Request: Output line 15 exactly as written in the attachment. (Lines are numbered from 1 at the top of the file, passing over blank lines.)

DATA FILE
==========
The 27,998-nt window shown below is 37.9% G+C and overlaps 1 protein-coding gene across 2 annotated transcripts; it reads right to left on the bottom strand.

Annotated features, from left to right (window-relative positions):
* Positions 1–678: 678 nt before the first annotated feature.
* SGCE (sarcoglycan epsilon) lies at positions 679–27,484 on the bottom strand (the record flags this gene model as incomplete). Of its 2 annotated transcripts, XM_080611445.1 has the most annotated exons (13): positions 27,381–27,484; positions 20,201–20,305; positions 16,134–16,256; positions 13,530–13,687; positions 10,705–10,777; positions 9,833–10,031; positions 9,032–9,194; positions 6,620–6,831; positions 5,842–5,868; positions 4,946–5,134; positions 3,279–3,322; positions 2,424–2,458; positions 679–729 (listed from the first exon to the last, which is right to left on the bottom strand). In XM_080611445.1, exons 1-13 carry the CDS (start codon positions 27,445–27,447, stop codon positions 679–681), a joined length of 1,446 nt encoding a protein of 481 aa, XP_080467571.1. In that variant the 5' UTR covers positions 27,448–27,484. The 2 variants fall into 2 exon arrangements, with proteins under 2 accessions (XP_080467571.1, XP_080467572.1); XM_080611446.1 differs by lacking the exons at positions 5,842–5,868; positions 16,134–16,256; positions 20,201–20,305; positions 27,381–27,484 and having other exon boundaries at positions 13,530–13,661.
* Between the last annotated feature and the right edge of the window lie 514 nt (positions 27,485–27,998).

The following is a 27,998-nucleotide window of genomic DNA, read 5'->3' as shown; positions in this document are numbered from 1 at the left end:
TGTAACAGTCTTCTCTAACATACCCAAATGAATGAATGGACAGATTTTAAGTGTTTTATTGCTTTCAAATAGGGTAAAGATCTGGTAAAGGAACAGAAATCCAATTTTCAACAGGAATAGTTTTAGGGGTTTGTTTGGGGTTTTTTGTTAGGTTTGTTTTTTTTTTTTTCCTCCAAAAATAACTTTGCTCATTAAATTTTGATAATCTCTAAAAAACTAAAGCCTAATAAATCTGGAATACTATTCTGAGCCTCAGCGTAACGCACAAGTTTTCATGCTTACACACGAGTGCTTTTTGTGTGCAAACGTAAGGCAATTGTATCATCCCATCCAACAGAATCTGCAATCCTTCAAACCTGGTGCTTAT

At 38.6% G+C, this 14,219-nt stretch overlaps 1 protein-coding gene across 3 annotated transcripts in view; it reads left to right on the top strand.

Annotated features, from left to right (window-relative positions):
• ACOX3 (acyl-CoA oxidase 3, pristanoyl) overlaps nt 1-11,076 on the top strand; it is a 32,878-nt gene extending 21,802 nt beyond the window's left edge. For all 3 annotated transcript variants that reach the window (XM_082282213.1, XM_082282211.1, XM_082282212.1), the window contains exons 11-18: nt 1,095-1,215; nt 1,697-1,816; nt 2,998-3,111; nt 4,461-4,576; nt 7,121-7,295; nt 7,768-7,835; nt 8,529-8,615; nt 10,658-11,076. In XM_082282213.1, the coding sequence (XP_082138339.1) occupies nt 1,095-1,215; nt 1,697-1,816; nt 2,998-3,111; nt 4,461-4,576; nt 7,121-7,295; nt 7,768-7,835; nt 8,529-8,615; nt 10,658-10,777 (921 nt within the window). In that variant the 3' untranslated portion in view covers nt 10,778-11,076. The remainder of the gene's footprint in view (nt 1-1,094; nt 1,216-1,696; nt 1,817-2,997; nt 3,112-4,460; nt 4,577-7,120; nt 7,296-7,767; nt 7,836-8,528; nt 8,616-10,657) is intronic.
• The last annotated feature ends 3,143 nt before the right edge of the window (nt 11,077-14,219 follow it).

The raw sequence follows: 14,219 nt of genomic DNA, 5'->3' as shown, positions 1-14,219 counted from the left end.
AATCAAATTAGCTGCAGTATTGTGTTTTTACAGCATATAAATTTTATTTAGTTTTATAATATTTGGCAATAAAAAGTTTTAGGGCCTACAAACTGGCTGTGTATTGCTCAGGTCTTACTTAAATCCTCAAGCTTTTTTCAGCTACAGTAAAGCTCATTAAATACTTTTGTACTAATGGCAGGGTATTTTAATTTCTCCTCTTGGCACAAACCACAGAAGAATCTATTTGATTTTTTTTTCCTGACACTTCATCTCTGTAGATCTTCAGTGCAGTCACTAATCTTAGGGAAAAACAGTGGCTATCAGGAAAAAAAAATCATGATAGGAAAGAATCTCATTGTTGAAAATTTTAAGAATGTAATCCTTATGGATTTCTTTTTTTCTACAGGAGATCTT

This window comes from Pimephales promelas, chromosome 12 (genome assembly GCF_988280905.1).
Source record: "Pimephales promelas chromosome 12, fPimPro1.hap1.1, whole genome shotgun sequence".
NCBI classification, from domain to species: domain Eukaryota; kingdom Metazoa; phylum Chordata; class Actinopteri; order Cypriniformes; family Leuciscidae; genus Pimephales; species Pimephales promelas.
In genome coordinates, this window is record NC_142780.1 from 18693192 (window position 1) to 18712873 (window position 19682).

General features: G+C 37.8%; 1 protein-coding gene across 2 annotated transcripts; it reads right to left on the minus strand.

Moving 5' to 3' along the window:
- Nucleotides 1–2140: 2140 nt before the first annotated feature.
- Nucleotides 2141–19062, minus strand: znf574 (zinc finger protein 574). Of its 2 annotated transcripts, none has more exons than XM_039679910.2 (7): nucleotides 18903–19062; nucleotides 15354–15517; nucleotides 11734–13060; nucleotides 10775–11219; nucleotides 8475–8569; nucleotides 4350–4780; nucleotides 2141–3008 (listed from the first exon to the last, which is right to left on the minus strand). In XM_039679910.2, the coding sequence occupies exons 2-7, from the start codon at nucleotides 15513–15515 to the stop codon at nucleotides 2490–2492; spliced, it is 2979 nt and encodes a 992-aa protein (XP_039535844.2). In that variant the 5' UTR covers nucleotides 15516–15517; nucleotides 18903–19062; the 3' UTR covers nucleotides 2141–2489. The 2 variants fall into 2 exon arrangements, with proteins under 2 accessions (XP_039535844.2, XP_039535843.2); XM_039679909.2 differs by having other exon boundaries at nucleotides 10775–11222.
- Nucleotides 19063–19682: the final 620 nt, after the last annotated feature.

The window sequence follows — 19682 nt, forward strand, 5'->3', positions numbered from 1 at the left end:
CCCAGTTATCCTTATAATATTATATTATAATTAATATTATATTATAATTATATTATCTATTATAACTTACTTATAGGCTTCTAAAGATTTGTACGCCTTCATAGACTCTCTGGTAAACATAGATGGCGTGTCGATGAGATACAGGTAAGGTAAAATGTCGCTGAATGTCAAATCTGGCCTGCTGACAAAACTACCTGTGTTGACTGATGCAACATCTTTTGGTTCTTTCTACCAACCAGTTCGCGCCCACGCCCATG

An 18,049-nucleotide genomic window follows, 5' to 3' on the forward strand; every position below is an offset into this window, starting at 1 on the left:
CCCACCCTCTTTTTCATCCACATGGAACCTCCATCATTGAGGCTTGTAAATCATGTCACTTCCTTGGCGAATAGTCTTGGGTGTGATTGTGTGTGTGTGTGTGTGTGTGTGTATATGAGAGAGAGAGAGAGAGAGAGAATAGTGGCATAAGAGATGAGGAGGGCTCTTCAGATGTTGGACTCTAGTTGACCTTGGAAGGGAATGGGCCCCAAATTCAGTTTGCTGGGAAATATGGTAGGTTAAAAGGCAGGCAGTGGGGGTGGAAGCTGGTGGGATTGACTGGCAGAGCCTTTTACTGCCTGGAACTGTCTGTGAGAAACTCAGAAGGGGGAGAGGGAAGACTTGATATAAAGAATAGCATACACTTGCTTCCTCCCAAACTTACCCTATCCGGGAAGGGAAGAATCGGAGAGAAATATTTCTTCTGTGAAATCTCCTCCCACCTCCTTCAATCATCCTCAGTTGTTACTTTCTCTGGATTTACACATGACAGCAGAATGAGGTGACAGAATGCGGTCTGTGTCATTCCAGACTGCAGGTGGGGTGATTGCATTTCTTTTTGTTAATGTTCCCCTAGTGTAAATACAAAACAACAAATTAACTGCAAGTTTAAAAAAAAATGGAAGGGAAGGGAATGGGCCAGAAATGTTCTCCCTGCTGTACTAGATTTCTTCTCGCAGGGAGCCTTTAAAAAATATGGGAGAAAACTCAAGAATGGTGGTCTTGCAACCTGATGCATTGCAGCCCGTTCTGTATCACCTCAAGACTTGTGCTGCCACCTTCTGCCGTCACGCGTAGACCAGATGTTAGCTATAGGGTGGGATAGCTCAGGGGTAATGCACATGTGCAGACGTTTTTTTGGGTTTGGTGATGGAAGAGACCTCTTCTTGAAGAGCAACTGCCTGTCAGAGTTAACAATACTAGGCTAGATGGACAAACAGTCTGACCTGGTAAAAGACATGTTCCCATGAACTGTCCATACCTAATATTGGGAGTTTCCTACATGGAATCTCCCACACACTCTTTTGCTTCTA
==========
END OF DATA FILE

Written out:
Source record: "Pimephales promelas chromosome 12, fPimPro1.hap1.1, whole genome shotgun sequence".